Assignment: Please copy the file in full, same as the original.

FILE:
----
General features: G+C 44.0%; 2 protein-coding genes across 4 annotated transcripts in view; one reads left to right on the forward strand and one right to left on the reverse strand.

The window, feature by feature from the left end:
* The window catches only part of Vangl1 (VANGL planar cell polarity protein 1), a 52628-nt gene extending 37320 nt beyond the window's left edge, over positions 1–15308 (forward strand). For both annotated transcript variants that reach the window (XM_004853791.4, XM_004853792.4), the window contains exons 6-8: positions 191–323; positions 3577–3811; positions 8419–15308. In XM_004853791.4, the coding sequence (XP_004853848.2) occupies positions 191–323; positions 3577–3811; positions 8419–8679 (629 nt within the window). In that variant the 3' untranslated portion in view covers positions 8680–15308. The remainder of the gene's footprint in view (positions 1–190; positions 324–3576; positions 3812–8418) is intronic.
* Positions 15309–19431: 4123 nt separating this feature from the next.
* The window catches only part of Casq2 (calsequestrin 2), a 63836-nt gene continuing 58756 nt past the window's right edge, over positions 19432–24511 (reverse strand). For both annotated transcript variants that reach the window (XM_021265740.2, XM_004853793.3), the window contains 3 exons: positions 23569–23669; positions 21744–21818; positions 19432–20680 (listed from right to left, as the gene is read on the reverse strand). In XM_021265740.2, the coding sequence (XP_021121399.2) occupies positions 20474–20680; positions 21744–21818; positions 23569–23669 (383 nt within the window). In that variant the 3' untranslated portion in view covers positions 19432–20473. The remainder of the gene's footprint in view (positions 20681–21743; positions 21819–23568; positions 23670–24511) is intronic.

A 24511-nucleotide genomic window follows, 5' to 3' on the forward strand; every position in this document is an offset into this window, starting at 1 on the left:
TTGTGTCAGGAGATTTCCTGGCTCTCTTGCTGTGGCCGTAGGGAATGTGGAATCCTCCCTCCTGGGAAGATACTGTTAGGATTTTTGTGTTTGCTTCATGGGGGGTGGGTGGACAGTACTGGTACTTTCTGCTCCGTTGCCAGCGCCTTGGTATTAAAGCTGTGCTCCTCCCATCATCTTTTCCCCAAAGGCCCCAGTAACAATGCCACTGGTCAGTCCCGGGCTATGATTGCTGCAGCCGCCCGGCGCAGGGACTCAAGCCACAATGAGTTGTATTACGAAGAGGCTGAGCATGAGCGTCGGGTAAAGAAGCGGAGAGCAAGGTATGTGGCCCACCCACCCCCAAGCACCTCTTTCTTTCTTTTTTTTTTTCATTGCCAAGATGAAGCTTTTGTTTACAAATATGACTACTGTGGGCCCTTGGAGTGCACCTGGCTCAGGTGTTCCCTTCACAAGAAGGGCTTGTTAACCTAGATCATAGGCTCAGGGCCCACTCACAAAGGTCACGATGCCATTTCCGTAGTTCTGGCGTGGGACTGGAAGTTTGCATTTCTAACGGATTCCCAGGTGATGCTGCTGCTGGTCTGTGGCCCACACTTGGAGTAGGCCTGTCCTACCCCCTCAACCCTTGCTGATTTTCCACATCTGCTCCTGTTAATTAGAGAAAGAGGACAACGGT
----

General features: G+C 44.0%; 2 protein-coding genes across 4 annotated transcripts in view; one reads left to right on the forward strand and one right to left on the reverse strand.

The window, feature by feature from the left end:
* The window catches only part of Vangl1 (VANGL planar cell polarity protein 1), a 52628-nt gene extending 37320 nt beyond the window's left edge, over positions 1–15308 (forward strand). For both annotated transcript variants that reach the window (XM_004853791.4, XM_004853792.4), the window contains exons 6-8: positions 191–323; positions 3577–3811; positions 8419–15308. In XM_004853791.4, the coding sequence (XP_004853848.2) occupies positions 191–323; positions 3577–3811; positions 8419–8679 (629 nt within the window). In that variant the 3' untranslated portion in view covers positions 8680–15308. The remainder of the gene's footprint in view (positions 1–190; positions 324–3576; positions 3812–8418) is intronic.
* Positions 15309–19431: 4123 nt separating this feature from the next.
* The window catches only part of Casq2 (calsequestrin 2), a 63836-nt gene continuing 58756 nt past the window's right edge, over positions 19432–24511 (reverse strand). For both annotated transcript variants that reach the window (XM_021265740.2, XM_004853793.3), the window contains 3 exons: positions 23569–23669; positions 21744–21818; positions 19432–20680 (listed from right to left, as the gene is read on the reverse strand). In XM_021265740.2, the coding sequence (XP_021121399.2) occupies positions 20474–20680; positions 21744–21818; positions 23569–23669 (383 nt within the window). In that variant the 3' untranslated portion in view covers positions 19432–20473. The remainder of the gene's footprint in view (positions 20681–21743; positions 21819–23568; positions 23670–24511) is intronic.

A 24511-nucleotide genomic window follows, 5' to 3' on the forward strand; every position in this document is an offset into this window, starting at 1 on the left:
TTGTGTCAGGAGATTTCCTGGCTCTCTTGCTGTGGCCGTAGGGAATGTGGAATCCTCCCTCCTGGGAAGATACTGTTAGGATTTTTGTGTTTGCTTCATGGGGGGTGGGTGGACAGTACTGGTACTTTCTGCTCCGTTGCCAGCGCCTTGGTATTAAAGCTGTGCTCCTCCCATCATCTTTTCCCCAAAGGCCCCAGTAACAATGCCACTGGTCAGTCCCGGGCTATGATTGCTGCAGCCGCCCGGCGCAGGGACTCAAGCCACAATGAGTTGTATTACGAAGAGGCTGAGCATGAGCGTCGGGTAAAGAAGCGGAGAGCAAGGTATGTGGCCCACCCACCCCCAAGCACCTCTTTCTTTCTTTTTTTTTTTCATTGCCAAGATGAAGCTTTTGTTTACAAATATGACTACTGTGGGCCCTTGGAGTGCACCTGGCTCAGGTGTTCCCTTCACAAGAAGGGCTTGTTAACCTAGATCATAGGCTCAGGGCCCACTCACAAAGGTCACGATGCCATTTCCGTAGTTCTGGCGTGGGACTGGAAGTTTGCATTTCTAACGGATTCCCAGGTGATGCTGCTGCTGGTCTGTGGCCCACACTTGGAGTAGGCCTGTCCTACCCCCTCAACCCTTGCTGATTTTCCACATCTGCTCCTGTTAATTAGAGAAAGAGGACAACGGT